By Shumaila Andleeb
ISLAMABAD – International Court of Justice (ICJ) is all set to announce its judgment in the Kulbhushan Jadhav case between Pakistan and India on Wednesday (July 17).
The much-awaited verdict in the high-profile case between the two neighbouring countries, the proceedings of which took two years and two months to complete, will decide the fate of Indian serving Navy Commander Jadhav, who was sentenced by Pakistan on charges of espionage.
President of the Court Judge Abdulqawi Ahmed Yusuf will read out the decision during a public sitting which will take place at the Peace Palace in The Hague, Netherlands, at 6 pm (Pakistan Standard Time).
Earlier, a 15-member bench of ICJ had reserved its decision on February 21 after hearing oral submissions by Pakistan and India, two days each.
Pakistan’s delegation led by Attorney General Anwar Mansoor Khan and other officials including Director General South Asia Dr Muhammad Faisal arrived in the Netherlands on Monday. English Queen’s Counsel Khawar Qureshi, who represented Pakistan in the case will also be present during Tuesday’s decision.
The Foreign Office Spokesman in a press briefing said, “Pakistan was hoping for the best and would accept the decision of ICJ”.
Pakistan has presented its stance in the “best possible manner” through a fully-prepared team including the Counsel, the Attorney General and other officials at the February’s oral hearings at ICJ, he added.
The serving Indian Navy Commander Kulbhushan Jadhav alias Hussein Mubarak Patel was arrested on March 3, 2016 in a counter-intelligence operation from Pakistan’s province of Balochistan.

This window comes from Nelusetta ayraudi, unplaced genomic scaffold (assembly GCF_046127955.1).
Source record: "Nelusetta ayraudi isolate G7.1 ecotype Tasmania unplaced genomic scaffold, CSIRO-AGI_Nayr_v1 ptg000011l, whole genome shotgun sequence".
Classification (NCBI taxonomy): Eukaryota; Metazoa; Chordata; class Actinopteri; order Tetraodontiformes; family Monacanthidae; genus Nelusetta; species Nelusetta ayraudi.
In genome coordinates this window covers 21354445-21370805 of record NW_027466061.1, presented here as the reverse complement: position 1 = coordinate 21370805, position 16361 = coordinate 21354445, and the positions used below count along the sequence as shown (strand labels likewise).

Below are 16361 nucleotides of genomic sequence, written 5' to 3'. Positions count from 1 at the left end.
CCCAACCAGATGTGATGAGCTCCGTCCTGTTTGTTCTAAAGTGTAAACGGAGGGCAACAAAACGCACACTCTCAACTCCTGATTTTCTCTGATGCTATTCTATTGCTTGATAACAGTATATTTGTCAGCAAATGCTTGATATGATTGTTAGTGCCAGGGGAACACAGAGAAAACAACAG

India on May 8, 2017 had invoked the jurisdiction of ICJ following the death sentence of Jadhav announced by Pakistan’s military court on April 10, 2017 on charges of espionage and sabotage activities in Karachi and Balochistan.
During its oral hearings this February, Pakistan had maintained that Commander Jadhav admitted before a Magistrate that he was a serving officer of the Indian Navy and was operating for India’s Research & Analysis Wing (RAW).
Jadhav had also confessed his involvement in terrorism against the people and infrastructure of Pakistan including Gwadar Port and other facilities related to China-Pakistan Economic Corridor (CPEC).
Pakistan also stressed that an Agreement on Consular Access dated May 21, 2008 between India and Pakistan, allowed each State to consider a request for consular access “on its merits” in a case involving national security.
Furthermore, Pakistan contended that in all of the ICJ’s previous decisions concerning Article 36 of the Vienna Convention on Consular Relations 1963 (which involved death sentences imposed by the USA), the Court made it clear that it was not a court of criminal appeal and the presence of “effective review and reconsideration” by domestic courts was an appropriate remedy, even if a breach of the right to consular access had been established.
On the other hand, India claimed that Commander Jadhav was an innocent Indian national who was kidnapped, however it failed to substantiate how and when Jadhav was retired from the Indian Navy at the age of 47 years – the age at the time of his arrest on Pakistani soil.
India also failed to explain how Commander Jadhav was in possession of an authentic Indian passport issued in a false ‘cover’ Muslim name ‘Hussein Mubarak Patel’ which he had used at least 17 times to enter and exit India.